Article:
Danforth – via Cam – often plays with this idea of memory and experience and how it is shaped, how meaning is made. One of my favorite moments of this is Cam’s internal monologue about meaning creation in part two (p132 of my copy):

…if renting all those movies had taught me anything more than how to lose myself in them, it was that you only actually have perfectly profound little moments like that in real life if you recognize them yourself, do all the fancy shot work and editing in your head, usually in the very seconds that whatever is happening is happening. And even if you do manage to do so, just about never does anyone else you’re with at the time experience that exact same kind of moment, and it’s impossible to explain it as it’s happening, and then the moment is over.

Danforth’s novel, like all great literature, allows each reader to see the world in a more similar way than we otherwise would. We live Cam’s life with her, and while we might interpret it differently or have varied reactions to it, Danforth’s artistry in highlighting the right moments and providing context – her shaping – is the same for each of us. And it’s pitch perfect.

I also have a thing for sometimes-hard-to-like heroes. I prefer a protagonist who is too nuanced to simply adore – a character like Tyrion in George R. R. Martin’s Song of Ice & Fire series or Katniss in The Hunger Games trilogy. Often, I don’t even notice a character might be hard to like until I read someone else’s review – this was the case for me with Cam (the review I read that made me realize Cam is hard to like was by the fabulous “Wendy Darling”:…). I loved her and felt for her and hurt with her throughout the book, even as I recognized how questionable many of her choices, coping methods, and outbursts were.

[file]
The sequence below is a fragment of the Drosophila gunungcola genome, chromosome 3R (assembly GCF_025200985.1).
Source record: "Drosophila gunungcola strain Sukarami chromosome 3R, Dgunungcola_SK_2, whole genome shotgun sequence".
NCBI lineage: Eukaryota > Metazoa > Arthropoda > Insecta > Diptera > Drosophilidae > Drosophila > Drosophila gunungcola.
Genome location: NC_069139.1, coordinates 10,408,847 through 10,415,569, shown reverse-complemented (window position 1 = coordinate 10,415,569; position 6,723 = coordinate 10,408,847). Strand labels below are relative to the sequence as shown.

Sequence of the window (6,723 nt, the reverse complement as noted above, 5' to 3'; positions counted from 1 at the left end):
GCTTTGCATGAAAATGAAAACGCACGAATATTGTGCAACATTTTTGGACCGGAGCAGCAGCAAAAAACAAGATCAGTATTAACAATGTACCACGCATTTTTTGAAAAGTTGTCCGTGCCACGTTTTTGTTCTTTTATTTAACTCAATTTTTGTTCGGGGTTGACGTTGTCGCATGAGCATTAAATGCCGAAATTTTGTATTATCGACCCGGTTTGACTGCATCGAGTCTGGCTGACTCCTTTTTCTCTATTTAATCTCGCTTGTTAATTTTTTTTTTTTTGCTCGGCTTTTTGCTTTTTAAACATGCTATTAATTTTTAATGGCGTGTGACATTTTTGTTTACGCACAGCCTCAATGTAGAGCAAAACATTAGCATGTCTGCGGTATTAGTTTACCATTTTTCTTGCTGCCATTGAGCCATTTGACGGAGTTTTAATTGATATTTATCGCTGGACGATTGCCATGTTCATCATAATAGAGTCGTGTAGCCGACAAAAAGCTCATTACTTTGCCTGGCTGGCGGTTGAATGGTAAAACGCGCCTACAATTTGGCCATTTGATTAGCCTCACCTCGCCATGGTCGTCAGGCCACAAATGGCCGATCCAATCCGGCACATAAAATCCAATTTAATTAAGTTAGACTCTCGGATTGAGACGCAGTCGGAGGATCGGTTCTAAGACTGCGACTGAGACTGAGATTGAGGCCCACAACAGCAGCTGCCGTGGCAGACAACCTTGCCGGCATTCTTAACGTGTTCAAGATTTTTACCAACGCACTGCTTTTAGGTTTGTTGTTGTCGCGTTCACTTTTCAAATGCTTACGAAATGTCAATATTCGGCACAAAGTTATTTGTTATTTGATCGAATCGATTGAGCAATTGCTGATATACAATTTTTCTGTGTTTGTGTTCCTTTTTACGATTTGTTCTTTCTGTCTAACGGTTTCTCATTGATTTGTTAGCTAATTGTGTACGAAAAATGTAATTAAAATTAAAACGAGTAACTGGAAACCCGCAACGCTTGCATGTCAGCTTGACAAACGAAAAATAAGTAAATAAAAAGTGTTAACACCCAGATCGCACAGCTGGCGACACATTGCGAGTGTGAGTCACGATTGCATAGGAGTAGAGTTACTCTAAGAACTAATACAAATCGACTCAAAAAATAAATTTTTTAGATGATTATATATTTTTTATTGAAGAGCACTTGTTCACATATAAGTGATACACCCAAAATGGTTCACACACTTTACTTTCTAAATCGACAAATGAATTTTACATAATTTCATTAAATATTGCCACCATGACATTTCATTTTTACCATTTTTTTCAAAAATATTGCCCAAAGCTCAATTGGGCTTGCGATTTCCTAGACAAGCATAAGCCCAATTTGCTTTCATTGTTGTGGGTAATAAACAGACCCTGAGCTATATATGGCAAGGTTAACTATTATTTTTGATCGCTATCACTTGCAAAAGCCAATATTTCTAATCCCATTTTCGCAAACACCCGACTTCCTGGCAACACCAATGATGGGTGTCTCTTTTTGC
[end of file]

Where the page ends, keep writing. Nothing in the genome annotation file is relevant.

I love Cam because, like everyone and everything in Danforth’s novel, she was painted with many different colors. She was not just one thing. I don’t like to say that ‘she wasn’t black and white, she was grey,’ because then she sounds colorless – and she most definitely wasn’t that. She was just raw and inconsistent in that perfectly imperfect human way. She was uncategorizable.

It amazes me how hard it is to think about the novel and come up with any purely two-dimensional character – someone who was all good or all bad. I can’t think of a character we were supposed to root for who didn’t have faults or a character who hurt Cam/made mistakes who didn’t still seem human and well-meaning.

I love this about Danforth’s novel.

I particularly love it because she tackled a subject that is wrapped up with a deep section of my heart (one that needs to be prodded, is powerful when engaged, but that hurts when touched) and generally is portrayed as clear-cut by either side. She explored something polarizing, divisive, and ideological and made it human, real, and messy.

Along with general “coming-of-age + being gay + Montana + the 90s” subject of the book, Danforth tackles evangelical Christianity’s relationship with queer folk (gay people, lesbians, bisexuals, transgendered and intersex people… etc…although not naming each one or in any kind of cardboard cutout pamphlet way.) She placed part of her book (kind of a spoiler) in a “de-gaying” camp for Christian youth, run by an ex-gay minister.